These days, Memorial Day weekend is when municipal pools open and traffic jams on beach roads begin to form. But it also remains the official day of remembrance for those who have died serving America.
If Sarah Palin enters the 2012 presidential race, she may face a woman who also has tea party backing and an accent that evokes the frozen north. Would Michele Bachmann have the edge?
Sarah Palin is planning a bus tour to visit historical and cultural East Coast sights during Memorial Day weekend, but she hasn't said which ones or when she'll be there.
Obama's recent Middle East policy speech didn't significantly hurt his support from Jewish voters, says Debbie Wasserman Schultz, chair of the DNC.
The GOP's anti-bailout stance 'would have let the automobile industry in America go down the tubes,' said Democratic Party chair Debbie Wasserman Schultz.
Debbie Wasserman Schultz, the new chair of the Democratic National Committee, says that Medicare is just the first glimpse of a 'radical, right-wing' GOP agenda that voters don't want.
A Democrat pulled off an upset in a special election in New York's 26th District. DNC's Debbie Wasserman Schultz sees a repudiation of Republicans' stance on revising Medicare. NRCC's Pete Sessions sure doesn't.
Former presidential candidate John Edwards allegedly used campaign funds to hide an affair and an illegitimate child. Will politicians ever learn: It's not the crime but the coverup that can land you in jail?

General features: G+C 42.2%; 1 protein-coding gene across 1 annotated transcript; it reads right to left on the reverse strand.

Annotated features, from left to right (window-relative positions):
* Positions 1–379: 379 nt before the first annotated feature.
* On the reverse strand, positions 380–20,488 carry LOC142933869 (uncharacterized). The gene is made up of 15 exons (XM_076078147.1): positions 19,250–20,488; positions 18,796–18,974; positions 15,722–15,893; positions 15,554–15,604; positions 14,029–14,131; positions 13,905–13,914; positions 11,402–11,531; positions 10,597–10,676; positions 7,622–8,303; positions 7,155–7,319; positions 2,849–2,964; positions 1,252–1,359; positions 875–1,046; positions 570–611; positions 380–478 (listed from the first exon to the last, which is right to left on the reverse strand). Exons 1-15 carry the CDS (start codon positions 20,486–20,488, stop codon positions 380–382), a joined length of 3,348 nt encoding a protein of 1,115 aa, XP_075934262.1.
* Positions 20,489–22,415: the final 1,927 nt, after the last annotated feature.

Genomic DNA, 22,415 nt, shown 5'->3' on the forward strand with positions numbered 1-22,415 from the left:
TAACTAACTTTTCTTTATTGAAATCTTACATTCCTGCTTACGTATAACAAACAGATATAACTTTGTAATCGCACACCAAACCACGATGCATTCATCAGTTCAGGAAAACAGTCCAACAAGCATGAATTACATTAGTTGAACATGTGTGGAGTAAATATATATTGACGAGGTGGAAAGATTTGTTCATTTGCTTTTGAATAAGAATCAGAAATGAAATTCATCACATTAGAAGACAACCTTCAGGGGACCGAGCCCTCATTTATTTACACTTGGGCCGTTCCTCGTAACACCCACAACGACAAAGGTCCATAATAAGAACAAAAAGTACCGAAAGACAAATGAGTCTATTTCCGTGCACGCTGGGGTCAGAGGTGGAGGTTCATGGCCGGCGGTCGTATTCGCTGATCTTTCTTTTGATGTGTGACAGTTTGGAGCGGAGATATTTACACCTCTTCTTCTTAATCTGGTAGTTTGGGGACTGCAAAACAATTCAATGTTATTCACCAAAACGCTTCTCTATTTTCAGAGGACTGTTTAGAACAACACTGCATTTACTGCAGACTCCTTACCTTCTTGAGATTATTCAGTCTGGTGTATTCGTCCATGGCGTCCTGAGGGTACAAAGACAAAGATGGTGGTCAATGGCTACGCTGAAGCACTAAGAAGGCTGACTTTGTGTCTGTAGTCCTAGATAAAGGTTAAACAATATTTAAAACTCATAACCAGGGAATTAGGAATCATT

Get ready for Rudymania! Or maybe not. His friend, Rep. Peter King, says Rudy Giuliani 'is very close' to running, but have his prospects improved at all since his campaign nosedived in '08?
Gaffe, from the French for 'hook,' has been a barb in the side of Newt Gingrich, Barack Obama, and plenty of other politicians.
When asked about coverage of candidates' personal lives, Newt Gingrich first referred to society’s preoccupation with gossip and then said he was 'mystified' by interest in his jewelry credit account.
The former Minnesota governor kicked off his presidential campaign Monday in Iowa. But fewer than half of self-described Republicans even know who he is, polls show.
After getting hammered by Republicans for criticizing Paul Ryan's Medicare-reform plan, presidential candidate Newt Gingrich says the controversy shows he's a Washington outsider.
Newt Gingrich, borrowing from Mark Twain at a Monitor breakfast on Monday, said his presidential campaign can recover from a rocky start. He frames himself as an idea man who can go toe to toe with Obama.